Note: this post is in early Beta.
Is leadership an emergent property of people working together (social capital) or is it something delivered, in a top-down fashion by an individual? I was asked about this recently, and immediately thought about the Apache nation that had only situational leaders, Nantans, who were in charge as long as warriors were willing to follow them. Because of this decentralization, they were able to fight the Spanish for a long time, regrouping as necessary, ultimately destroyed by a “benevolent” United States.
Looking at my outboard brain (my blog) I’ve reviewed some thoughts on leadership, which has not really been my focus, but is perhaps more of an emergent property after almost eight years. These are some of the ideas that still resonate with me.
Let me begin with this quote from Peter Levesque, which I picked up in 2004, showing how digital interconnectedness may change our view leadership:
I suggest that the leaders will be found among the aggressively intelligent citizenry, liberated from many tasks and obligations by technology freely shared; using data, information and knowledge acquired from open source databases, produced from the multiples of billions of dollars of public money invested through research councils, universities, social agencies, and public institutions.
But an aggressively intelligent citizenry needs access to its own ideas. This in an ongoing battle with the established powers. Open information and access to our common knowledge assets seems to be a required part of any new leadership model.
Leaders may be required in hierarchies but are they necessary in wirearchies? The great work of our time may be to design, build and test new organizational models that reflect our democratic values and can function in an interconnected world. Leadership today may be more of an architectural task, or one of setting up the right systems.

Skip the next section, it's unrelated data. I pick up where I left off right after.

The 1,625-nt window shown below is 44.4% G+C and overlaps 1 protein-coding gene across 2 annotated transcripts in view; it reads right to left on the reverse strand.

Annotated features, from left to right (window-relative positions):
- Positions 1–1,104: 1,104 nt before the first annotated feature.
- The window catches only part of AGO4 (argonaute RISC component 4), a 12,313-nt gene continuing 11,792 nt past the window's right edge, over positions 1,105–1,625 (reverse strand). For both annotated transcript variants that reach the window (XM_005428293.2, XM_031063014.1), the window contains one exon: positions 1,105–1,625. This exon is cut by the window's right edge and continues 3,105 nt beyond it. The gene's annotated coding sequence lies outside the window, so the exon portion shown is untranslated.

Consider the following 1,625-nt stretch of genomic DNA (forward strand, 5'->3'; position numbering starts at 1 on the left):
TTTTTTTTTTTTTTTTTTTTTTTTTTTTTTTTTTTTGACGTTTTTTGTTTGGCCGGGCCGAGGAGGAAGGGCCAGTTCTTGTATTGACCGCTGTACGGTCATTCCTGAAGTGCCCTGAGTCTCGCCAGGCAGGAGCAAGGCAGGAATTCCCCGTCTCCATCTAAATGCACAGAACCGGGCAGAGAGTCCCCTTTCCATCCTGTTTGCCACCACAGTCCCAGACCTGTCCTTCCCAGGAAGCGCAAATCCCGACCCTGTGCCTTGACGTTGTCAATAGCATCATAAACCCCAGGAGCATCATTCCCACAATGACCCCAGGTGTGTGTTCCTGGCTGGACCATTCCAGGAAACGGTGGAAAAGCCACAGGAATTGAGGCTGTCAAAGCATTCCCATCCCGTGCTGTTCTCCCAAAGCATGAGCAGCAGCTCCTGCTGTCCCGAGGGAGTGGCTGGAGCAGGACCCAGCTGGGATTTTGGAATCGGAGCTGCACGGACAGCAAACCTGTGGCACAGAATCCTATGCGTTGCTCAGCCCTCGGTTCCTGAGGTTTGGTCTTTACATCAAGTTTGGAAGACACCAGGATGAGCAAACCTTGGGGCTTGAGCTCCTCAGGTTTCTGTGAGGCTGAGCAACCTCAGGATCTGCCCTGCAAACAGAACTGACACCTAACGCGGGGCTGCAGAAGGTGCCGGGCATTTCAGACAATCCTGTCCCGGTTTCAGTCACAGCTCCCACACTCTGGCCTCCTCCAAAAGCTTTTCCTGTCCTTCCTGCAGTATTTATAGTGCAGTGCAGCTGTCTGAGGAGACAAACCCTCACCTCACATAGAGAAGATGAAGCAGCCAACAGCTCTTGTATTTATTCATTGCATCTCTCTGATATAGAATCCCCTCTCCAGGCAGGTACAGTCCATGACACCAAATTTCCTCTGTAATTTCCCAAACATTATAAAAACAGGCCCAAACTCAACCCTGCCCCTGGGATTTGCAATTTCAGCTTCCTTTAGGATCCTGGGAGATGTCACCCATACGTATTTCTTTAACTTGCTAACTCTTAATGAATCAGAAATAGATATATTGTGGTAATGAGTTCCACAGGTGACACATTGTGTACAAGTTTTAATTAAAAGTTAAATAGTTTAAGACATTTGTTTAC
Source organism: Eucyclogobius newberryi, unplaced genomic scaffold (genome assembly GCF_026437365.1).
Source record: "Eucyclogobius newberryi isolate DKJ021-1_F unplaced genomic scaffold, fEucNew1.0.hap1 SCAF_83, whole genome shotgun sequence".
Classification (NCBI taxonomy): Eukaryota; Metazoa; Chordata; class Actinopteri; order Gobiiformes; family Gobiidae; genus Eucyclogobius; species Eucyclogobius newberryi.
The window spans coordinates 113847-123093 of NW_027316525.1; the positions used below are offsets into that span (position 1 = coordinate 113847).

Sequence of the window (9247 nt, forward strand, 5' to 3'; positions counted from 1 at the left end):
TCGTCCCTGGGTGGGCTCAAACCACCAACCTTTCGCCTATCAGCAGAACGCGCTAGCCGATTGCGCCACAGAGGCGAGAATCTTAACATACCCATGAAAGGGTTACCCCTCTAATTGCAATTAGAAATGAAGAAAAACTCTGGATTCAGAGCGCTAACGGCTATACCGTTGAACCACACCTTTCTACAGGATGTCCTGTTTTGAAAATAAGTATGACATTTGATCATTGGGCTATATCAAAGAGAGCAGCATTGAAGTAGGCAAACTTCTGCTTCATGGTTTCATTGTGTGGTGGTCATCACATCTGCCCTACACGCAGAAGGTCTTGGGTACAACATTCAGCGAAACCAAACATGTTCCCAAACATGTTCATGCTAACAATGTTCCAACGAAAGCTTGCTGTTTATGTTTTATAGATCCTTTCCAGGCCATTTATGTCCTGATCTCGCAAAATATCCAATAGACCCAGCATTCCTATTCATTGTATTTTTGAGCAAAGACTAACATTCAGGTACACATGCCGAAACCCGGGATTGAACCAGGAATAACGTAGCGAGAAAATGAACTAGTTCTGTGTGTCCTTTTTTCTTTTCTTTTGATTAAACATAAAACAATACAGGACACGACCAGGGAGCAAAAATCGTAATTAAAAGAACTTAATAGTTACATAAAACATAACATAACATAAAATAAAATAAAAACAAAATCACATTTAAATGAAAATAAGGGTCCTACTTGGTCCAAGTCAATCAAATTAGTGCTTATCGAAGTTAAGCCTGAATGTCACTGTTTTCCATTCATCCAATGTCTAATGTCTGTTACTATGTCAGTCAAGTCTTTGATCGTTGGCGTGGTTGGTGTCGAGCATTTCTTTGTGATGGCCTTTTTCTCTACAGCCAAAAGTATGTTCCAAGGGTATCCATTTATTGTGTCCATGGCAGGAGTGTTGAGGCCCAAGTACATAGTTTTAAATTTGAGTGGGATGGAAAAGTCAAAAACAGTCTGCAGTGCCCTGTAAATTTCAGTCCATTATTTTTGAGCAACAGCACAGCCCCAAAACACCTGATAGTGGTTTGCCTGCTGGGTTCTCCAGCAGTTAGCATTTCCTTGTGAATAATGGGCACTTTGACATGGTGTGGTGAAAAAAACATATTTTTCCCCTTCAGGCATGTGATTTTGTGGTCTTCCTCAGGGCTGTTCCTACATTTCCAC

We’re now at the stage where we have some new ideas for work (wirearchy, natural enterprises, workplace democracy) and some new technologies (social, nano-bio-techno-cogno). The next step in this evolution is for a new organizational model and that conversation has already started. The ideology will come later.
Ideas lead technology. Technology leads organizations. Organizations lead institutions. Then ideology brings up the rear, lagging all the rest—that’s when things really get set in concrete.
Does ridiculously-easy group forming mean that leadership can now emerge when people get together for collective action? What kind of leadership is there in mass, decentralized, social movements, like the Arab Spring or Occupy Wall Street movements?
Warren Bennis wrote that hierarchy is a prosthesis for trust. With open systems, trust emerges.
Knowledge workers, collaborate, you have nothing to lose but your managers. This is a statement I made a bit in jest on Twitter, but the truth behind it is that management is less useful to the interconnected, professional, concept worker. With fewer managers and hyperlinks subverting hierarchy, will a different breed of leadership emerge?
It takes different leadership, or leadership for networks, to do the important work in complex work environments, which, in my opinion, is to increase collaboration and support social learning in the workplace.
I haven’t really answered my own question whether leadership is an emergent property of net work, but I have little doubt that we need different kinds of leadership (more open, transparent & diverse) and people with these attributes may emerge as their peers allow them to lead; for the time being.